Capital Markets | Arrangers – beware potential tortuous liability owed to investors
A recent English High Court judgment (Golden Belt 1 Sukuk Company B.S.C.(c) v BNP Paribas  EWHC 3182 (Comm)) will be of interest to the capital markets community.
Though it may be a decision on its particular facts, it does establish the possibility of a duty of care being owed to investors by arrangers in structured finance transactions. The case emphasises the importance of arrangers ensuring that they fulfil obligations which industry practice would recognise as being inherent to the transactional functions they fulfil, including establishing proper execution of transaction documents.
The court case centred around a USD650m “sukuk” (a Sharia compliant certificate comparable to a Eurobond) issued by Golden Belt, a Bahraini SPV that acted as issuer and trustee of certificate holders’ rights under the sukuk.
The ultimate economic borrower was a Saudi entity, Saad Trading, Contracting & Financial Services Company (“Saad”). The certificate holders’ return on their investment was to be by way of rental payments made by Saad relating to land in Saudi Arabia.
The claimants in the High Court proceedings were Golden Belt, and certain holders of the certificates (New York private equity funds specialising in distressed debt) who had acquired their certificates in the secondary market after Saad had defaulted in making payments.
The defendant was BNP Paribas (BNP), involved as arranger / sole bookrunner, lead manager and part underwriter. Its role included coordinating execution of the transaction documents for the sukuk.
Saad had issued a Saudi law governed promissory note to Golden Belt in support of its obligations under the sukuk. Due to the uncertainty of successfully enforcing the English law governed certificates in the Saudi courts (applying Sharia law) the promissory note was a vital component to protect certificate holders in the event of a default by Saad and to enhance materially their prospects of a recovery.
Evidence submitted to the High Court established the likelihood that the promissory note was unenforceable as a matter of Saudi law as a result of it not having been executed effectively (a laser-printer signature having been used despite an original handwritten signature having been required under Saudi law).
As a consequence, Golden Belt had ceased to pursue proceedings before the Saudi Arabian Committee for the Settlement of Negotiable Instrument Disputes (CSNID) which it had commenced against Saad on the promissory note.
Consequently, the claimants asserted that they had suffered loss due to the promissory note being unenforceable and that BNP should be made liable, having failed in its duty to exercise reasonable care and skill to ensure that the promissory note had been properly executed.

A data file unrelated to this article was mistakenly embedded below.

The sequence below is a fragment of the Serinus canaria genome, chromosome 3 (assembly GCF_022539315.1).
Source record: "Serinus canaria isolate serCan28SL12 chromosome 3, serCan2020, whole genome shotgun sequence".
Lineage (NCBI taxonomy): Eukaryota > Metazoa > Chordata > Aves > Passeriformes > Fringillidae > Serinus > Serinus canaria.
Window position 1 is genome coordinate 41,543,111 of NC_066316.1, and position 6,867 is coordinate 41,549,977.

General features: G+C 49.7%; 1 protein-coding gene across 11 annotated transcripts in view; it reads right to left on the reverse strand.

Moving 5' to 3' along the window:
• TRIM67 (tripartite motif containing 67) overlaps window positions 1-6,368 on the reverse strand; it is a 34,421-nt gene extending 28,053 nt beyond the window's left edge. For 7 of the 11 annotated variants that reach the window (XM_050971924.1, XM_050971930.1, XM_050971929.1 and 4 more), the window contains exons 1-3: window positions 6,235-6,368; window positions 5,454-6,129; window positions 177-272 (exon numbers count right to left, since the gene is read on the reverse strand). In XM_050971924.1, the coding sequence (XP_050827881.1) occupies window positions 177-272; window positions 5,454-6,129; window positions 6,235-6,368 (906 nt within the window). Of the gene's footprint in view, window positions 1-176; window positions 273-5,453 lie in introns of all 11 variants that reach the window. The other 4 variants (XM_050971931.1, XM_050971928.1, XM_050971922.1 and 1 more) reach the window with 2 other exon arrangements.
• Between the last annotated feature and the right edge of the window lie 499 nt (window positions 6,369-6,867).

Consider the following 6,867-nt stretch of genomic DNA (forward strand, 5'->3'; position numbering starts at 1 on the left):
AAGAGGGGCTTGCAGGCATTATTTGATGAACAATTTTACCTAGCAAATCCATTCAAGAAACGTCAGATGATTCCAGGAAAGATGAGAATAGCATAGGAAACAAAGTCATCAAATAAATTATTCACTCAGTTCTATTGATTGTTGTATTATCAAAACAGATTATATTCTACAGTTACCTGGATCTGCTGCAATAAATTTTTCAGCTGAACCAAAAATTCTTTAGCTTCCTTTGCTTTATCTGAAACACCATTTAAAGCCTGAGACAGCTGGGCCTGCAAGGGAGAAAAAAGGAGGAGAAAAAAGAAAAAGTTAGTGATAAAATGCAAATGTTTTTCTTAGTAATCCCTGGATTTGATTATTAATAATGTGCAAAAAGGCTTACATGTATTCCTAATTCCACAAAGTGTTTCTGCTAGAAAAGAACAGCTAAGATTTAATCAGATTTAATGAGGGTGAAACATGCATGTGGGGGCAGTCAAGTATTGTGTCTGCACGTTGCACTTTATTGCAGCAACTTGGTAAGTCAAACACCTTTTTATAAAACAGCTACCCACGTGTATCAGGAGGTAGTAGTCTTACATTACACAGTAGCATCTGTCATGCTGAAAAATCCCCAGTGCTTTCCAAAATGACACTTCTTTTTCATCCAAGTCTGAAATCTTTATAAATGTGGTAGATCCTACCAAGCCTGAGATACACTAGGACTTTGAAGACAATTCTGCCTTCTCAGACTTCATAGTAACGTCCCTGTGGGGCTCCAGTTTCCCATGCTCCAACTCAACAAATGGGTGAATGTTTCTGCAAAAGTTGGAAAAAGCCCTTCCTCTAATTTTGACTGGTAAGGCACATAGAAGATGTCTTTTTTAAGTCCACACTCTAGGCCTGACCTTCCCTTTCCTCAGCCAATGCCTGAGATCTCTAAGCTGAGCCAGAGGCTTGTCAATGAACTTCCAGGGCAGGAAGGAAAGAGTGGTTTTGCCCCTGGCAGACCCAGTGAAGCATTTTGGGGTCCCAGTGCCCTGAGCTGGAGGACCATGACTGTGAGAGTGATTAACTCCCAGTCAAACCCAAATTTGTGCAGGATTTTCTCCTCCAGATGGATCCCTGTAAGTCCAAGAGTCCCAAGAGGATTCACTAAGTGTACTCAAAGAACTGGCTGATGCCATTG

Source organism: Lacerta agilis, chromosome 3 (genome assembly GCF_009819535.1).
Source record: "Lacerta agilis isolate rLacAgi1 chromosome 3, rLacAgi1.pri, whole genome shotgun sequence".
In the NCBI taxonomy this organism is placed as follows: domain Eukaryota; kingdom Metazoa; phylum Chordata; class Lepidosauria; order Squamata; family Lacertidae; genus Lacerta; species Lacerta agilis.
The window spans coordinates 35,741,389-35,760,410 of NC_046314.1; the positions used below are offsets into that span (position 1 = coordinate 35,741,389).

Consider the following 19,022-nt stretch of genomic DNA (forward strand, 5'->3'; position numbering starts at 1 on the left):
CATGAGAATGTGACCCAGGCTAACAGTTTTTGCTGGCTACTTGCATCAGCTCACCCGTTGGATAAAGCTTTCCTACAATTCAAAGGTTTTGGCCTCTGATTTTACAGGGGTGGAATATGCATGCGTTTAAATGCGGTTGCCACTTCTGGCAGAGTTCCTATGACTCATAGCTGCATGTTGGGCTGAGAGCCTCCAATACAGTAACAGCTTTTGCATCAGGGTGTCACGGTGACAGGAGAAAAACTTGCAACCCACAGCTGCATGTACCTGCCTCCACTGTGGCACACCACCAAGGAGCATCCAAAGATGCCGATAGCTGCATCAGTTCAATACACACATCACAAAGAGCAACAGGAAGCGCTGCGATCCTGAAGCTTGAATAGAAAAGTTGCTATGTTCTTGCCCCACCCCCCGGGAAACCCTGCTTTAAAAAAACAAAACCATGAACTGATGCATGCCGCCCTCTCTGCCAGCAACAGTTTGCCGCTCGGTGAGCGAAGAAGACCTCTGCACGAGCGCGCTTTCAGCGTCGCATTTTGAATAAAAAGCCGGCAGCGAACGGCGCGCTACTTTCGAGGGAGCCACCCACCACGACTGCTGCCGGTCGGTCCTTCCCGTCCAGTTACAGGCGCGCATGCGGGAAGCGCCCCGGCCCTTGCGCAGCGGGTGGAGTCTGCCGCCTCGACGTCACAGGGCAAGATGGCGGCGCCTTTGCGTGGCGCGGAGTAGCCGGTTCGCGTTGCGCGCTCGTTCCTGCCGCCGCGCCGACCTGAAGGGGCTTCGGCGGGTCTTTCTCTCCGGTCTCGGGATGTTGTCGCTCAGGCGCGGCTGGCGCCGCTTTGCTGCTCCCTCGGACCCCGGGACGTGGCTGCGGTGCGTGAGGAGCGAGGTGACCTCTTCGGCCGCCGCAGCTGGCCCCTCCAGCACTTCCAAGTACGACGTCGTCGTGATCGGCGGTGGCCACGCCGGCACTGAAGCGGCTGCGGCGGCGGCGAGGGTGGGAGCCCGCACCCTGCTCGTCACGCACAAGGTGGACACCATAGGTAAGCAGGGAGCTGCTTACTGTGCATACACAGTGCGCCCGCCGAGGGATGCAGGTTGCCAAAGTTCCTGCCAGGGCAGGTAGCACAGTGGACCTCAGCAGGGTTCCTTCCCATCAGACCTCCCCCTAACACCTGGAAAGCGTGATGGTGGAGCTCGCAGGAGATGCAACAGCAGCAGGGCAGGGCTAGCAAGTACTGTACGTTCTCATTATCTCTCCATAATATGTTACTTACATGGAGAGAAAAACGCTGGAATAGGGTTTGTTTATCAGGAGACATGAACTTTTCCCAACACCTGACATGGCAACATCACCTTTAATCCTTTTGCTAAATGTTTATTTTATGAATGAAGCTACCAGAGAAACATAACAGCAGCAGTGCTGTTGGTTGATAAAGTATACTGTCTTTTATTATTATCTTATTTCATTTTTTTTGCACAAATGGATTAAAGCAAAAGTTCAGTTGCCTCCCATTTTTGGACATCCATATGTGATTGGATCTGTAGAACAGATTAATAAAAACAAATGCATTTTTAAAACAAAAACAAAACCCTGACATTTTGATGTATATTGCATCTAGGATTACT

BNP sought to exclude liability on the basis of the standard disclaimers in the offering circular (by which it excluded any representation or warranty and any responsibility as to the accuracy or completeness of the information in the offering circular). The offering circular also included a warning to the effect that the existence of a secondary market for the certificates could not be guaranteed.
In his judgment, Mr Justice Males identified that responsibility for the contents of the Circular should not be conflated with responsibility for ensuring proper execution of the relevant transaction documents. A broad disclaimer of responsibility for actions and statements of its clients, such as those made by way of an offering circular, did not necessarily mean that an arranger was also disclaiming any responsibility for the performance of its own functions.
He accepted that the certificate holders’ decision to invest through the secondary market was based in part on the assurance that, with BNP as arranger, appropriate steps would have been taken to ensure the validity of the transaction.
He held that overseeing and ensuring that the transaction documents had been properly executed was an integral part of arranging the issue. As such, BNP did owe the funds a duty to take reasonable care to ensure that the promissory note had been properly executed, and it had breached that duty.
Further, that while Saad was BNP’s client, for all practical purposes, ensuring that the promissory note was properly executed was a service carried out entirely for the benefit of certificate holders. In this respect there was no difference between immediate purchasers of certificates and those who purchased subsequently in a secondary market after issue.
Conversely he ruled that BNP, as arranger, did not owe an equivalent duty to Golden Belt. He concluded that Golden Belt was merely a special purpose vehicle (a “shell”, “conduit” or “brass plate”) with no economic interest of its own in the validity of the promissory note. It had suffered no loss as a result of the invalidity of the note.
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